Learn from the Past
History of Haiti
The written history of Haiti began on December 5, 1492
The written history of Haiti began on December 5, 1492. Columbus arrived there on his first voyage to the Western Hemisphere and his journal is filled with his admiration of this small island that he named Ysla Española (later Latinized into Hispaniola), which means “Spanish island.”
The voyage’s flagship, the Santa Maria, ran aground on a reef a few miles east of modern-day Cap-Haitien, and with the help of the local Taino Indians, Columbus and his men disassembled the ship to erect the first European settlement in the New World, Fort Navidad. These same Indians were enslaved during the Spanish crown’s subsequent voyages and conquest. The island, as well as the entire Caribbean, was claimed for the Spanish monarchy, whose main purpose was to procure the region’s gold supply.
During the 1600’s, French buccaneers settled on the infamous Tortuga island. This is modern-day La Tortue, located off the northwest coast of Haiti. These buccaneers eventually took illegal control of the western third of Hispaniola and later, a peace agreement officially awarded this territory to the French crown. The French colony Saint-Domingue was born. Though not originally a slave colony, as agriculture became the main focus of the colony’s economy, thousands of Africans were imported as slaves to replace a decimated Taino population.
Under the leadership of a slave named Boukman, the slaves rose up and attacked the French colonizers. The blacks went through a succession of leading men, with Toussaint Louverture eventually becoming the Revolution’s most celebrated hero. Though small in stature, he had an incredibly sharp mind, knowing how to handle himself in battle, in politics, in trade, with the Europeans, with the Americans, with the freemen of color, and with many tribes of displaced Africans.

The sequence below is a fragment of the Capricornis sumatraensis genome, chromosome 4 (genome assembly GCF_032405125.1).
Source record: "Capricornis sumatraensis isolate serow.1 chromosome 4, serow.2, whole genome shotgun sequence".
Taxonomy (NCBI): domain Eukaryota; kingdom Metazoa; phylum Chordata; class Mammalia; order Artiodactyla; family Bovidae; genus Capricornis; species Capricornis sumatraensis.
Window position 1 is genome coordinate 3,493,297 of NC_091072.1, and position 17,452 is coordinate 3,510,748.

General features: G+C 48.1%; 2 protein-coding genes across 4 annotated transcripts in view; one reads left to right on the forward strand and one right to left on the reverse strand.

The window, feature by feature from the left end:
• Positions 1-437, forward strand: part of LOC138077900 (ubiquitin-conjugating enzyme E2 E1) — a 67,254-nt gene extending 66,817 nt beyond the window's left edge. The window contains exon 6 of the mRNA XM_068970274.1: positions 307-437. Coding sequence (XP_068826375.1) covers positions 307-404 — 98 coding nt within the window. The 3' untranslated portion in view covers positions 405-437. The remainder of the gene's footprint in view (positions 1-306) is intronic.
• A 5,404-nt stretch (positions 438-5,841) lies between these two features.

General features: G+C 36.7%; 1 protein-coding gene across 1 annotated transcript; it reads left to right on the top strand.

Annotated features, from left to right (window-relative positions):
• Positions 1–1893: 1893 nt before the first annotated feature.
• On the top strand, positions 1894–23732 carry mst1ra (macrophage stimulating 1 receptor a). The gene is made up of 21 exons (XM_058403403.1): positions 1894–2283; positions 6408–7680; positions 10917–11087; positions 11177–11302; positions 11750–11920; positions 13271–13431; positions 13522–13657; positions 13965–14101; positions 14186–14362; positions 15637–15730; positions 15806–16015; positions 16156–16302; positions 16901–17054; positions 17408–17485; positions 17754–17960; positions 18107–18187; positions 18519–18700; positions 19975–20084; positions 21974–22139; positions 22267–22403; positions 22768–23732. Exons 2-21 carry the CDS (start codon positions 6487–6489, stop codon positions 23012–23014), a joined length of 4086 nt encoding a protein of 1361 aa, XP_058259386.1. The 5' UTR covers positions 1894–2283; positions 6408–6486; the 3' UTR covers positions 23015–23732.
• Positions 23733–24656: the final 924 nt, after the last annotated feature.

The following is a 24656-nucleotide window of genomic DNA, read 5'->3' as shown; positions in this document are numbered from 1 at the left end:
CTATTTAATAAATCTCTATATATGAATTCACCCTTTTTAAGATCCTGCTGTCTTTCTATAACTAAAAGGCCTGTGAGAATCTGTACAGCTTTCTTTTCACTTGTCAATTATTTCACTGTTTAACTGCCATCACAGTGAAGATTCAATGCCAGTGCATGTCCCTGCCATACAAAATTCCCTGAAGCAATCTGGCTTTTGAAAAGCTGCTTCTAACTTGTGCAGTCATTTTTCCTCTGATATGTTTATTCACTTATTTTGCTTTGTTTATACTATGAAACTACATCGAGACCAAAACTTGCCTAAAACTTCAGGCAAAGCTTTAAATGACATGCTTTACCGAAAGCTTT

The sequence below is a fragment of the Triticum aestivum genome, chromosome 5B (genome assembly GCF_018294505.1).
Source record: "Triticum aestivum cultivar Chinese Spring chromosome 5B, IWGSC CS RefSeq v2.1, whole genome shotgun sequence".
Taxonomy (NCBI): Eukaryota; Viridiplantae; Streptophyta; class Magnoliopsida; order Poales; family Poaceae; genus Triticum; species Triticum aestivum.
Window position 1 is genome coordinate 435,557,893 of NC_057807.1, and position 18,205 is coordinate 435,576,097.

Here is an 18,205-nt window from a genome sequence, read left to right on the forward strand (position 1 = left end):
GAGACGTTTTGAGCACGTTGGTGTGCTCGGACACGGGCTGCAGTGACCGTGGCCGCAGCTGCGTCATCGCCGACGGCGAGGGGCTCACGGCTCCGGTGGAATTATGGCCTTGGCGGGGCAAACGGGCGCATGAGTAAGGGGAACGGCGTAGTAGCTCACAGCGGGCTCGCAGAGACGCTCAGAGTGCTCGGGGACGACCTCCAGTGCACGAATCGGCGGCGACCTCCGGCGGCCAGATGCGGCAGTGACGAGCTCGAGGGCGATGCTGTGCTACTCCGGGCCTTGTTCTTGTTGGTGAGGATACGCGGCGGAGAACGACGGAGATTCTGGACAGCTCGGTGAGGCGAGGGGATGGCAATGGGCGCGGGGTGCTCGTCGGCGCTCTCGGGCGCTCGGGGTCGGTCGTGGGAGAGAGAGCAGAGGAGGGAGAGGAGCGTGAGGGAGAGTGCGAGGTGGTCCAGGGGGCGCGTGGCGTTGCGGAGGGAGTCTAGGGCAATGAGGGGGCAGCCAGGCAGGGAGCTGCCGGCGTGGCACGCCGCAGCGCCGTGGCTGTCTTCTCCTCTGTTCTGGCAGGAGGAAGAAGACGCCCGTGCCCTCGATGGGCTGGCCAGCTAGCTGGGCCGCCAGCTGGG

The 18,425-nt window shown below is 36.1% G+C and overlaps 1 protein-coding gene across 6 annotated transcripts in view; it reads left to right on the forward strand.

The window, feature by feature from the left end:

The Haitian revolution lasted twelve long years, however, the former slaves were eventually victorious. Jean-Jacques Dessalines, Toussaint’s general, led the former slaves to victory. The name Haiti was then taken from the Taino Indian language because the slaves desired a name that predated their colonizers.
2010 - 2021
approximate number of deaths in 2010 earthquake
On January 12, 2010, a 7.0 earthquake hit Haiti some 15 miles south of the capital, Port-au-Prince. The city, already beset by a strained and inadequate infrastructure and still recovering from two tropical storms two hurricanes of August–September 2008, was ill-equipped to deal with such a disaster. Other affected areas of the country—faced with comparable weaknesses—were similarly unprepared. The death toll estimates were as high as 300,000.
In 2021, President Jovenel Moise was assassinated, and plunged the country, already suffering from rising violence and an economic crisis, into further turmoil. The Prime Minister, Ariel Henri, took on the role of acting president.
Country in Turmoil
The question is often asked why this once wealthy colony is now a country with such serious economic struggles. When the slaves first revolted, they not only brutally murdered French colonizers, but they also destroyed French properties, including plantation homes, cane fields and sugar refineries. When the victorious Haitians claimed the prize of a land for themselves, it was no longer the wealthy, productive land of the colonial days, but a burnt shell of it. Subsequent parceling of the land among military officers resulted in splitting large plantations into small family plots. The “Pearl of the Antilles” was reduced to overcrowded family farms barely capable of feeding their own inhabitants.
Haiti’s continued turmoil also came from the unwillingness of other countries to acknowledge Haiti as a sovereign nation until France did. The governments of the world viewed Haiti as a colony in revolt, not an independent country. France did not recognize its sovereignty until 1825, and then only conditionally, charging Haiti with crippling indemnity for France’s loss of land and revenue.
Today, Haiti is facing one of the hardest times in recent decades. Gang violence, a lack of elected officials, and a cholera outbreak have all contributed to its dire situation. These factors and others have all contributed to Haiti’s struggle to care for itself and its people.
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